Whether and why and how to double-blind depends on what we’re trying to do together, what’s just, and what’s humanly achievable—all assumptions hard to pin down even if folks are willing. But here’s how I think about it. Suppose we want to estimate the effect of reading a given paper on a person. Maybe this is because we want to decide whether to publish a paper, to promote its authors, or whatever. In the first sentence of this paragraph, I sneaked in the generic noun phrase “a person” as if there is a given person, but in fact there is a distribution over persons (possibly current and future, real and fictional) that we care about. A typical approach to this estimation task is to feed the paper to persons who we hope can both represent the intended audience (by being a member, modeling the members, or both) and report their experience (by writing a review with evaluation, advice, or both). The estimation cannot be perfect as long as the reviewing panel is not exactly same as the audience. In fact, a reviewer may well not be a typical audience member. For example, it is folklore that a research paper should be written for a first-year graduate student, but most reviewers are not first-year graduate students. This can make sense because a skilled and knowledgable reviewer may be able to model a typical audience member without being one. Still, no reviewer or reviewing process is omniscient (or perfectly rational (or perfectly altruistic)). Reviewers could use help—perhaps in the form of oxygen, coffee, or double-blinding. On this view, I expect (which is not to say that others should expect) double-blinding to help if our intended audience contains lots of people who don’t know the authors and their research trajectories, so that a reviewer could better model how those people would react to the paper. As I said above, the precise audience is hard to pin down, but those people might include first-year graduate students as well as the fictional reader named “model-theoretic semantics” who evaluates a paper for “truth”. (Thanks to Tim Chevalier for prompting me to write this.) 2015-04-20T21:01:55Z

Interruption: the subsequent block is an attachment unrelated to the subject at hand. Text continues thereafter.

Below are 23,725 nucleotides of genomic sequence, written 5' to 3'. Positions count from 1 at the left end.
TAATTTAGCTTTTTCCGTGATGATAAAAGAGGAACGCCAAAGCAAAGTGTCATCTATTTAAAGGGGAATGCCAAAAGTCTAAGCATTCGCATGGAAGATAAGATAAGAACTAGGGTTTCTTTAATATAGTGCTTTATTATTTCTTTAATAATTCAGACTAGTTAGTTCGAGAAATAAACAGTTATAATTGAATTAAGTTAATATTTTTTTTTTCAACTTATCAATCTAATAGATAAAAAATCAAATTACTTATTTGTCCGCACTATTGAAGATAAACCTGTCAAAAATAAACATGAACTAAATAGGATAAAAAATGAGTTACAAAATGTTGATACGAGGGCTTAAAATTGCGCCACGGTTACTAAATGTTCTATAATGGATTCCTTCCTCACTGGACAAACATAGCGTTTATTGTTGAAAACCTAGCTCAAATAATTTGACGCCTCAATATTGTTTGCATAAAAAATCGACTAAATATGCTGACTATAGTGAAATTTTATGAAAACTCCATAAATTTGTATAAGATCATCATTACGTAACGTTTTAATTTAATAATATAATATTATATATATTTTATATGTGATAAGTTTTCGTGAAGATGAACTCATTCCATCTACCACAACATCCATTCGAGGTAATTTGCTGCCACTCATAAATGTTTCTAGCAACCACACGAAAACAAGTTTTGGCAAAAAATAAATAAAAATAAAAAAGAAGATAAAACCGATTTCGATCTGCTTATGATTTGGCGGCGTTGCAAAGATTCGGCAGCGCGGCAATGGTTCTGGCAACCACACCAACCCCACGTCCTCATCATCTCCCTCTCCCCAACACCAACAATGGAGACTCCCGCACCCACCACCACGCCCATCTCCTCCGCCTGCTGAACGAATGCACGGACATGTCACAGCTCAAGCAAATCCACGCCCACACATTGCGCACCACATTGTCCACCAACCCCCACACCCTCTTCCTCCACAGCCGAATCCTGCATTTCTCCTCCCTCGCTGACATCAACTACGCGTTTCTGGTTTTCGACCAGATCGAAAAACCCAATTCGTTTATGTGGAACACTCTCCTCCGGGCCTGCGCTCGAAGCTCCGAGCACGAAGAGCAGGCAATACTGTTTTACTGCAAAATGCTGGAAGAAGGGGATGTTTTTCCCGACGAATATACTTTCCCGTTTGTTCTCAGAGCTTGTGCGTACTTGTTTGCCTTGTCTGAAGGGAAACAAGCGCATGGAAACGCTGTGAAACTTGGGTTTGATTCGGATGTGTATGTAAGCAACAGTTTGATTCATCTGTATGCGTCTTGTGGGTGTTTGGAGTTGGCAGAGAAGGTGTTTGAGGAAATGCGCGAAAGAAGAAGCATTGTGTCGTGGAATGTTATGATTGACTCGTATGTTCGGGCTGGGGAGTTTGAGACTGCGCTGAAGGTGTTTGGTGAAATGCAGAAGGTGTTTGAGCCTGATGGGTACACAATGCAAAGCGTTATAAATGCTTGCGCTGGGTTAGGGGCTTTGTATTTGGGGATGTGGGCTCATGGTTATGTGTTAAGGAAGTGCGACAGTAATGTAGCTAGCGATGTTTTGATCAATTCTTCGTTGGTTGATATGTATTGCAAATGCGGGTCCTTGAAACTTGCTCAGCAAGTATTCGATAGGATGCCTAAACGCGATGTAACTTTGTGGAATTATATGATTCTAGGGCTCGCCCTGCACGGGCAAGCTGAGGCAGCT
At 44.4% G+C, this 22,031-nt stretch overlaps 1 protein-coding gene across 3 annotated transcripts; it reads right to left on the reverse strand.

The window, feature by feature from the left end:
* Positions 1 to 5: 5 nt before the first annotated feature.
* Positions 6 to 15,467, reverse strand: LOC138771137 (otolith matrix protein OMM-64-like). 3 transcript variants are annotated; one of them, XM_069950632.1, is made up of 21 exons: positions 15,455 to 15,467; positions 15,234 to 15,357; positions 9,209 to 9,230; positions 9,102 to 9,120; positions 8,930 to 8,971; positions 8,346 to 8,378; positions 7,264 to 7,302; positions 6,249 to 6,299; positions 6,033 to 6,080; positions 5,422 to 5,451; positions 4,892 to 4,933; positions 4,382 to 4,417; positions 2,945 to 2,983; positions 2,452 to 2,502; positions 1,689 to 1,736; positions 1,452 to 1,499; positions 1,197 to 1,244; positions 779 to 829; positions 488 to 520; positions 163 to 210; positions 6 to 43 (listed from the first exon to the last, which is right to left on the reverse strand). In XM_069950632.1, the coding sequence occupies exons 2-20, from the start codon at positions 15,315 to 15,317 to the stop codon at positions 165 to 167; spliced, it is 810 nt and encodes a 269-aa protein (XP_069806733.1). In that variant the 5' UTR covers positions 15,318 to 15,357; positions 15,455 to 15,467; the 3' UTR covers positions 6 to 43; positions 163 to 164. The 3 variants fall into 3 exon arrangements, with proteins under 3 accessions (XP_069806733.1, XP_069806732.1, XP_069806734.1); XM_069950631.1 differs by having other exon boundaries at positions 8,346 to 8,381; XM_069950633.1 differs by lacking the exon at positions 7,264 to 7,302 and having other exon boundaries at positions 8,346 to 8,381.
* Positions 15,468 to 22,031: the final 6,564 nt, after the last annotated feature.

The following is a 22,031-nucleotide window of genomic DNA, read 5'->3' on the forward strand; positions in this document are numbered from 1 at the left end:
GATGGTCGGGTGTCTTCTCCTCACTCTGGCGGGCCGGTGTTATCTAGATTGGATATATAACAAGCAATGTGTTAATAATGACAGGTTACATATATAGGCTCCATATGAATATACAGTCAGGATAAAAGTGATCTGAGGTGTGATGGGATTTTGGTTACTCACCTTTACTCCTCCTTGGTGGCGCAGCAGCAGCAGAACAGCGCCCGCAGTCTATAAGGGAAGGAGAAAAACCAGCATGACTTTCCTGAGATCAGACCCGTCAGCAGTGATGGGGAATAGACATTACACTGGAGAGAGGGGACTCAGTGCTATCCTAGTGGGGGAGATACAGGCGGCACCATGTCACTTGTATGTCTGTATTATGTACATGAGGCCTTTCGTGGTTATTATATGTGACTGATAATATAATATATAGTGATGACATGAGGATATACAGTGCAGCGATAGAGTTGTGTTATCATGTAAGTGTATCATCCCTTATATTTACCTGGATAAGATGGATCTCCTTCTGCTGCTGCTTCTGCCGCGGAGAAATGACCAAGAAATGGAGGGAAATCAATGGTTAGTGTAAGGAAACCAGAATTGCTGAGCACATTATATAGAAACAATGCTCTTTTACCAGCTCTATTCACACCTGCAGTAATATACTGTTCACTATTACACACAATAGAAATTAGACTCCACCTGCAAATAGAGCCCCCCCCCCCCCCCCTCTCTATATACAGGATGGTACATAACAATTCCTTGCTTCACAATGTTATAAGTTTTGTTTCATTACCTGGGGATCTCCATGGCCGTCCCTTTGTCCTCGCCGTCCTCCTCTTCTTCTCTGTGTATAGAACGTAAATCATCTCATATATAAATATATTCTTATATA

Multiple inheritance, revisited

Planet Haskell - 18 hours 19 min ago
Via @ReifyReflect (Sam Lindley) and @PedalKings. Previously: Multiple inheritance.

Announcing: first release of Stackage CLI (Command Line Tools)

Planet Haskell - 18 hours 19 min ago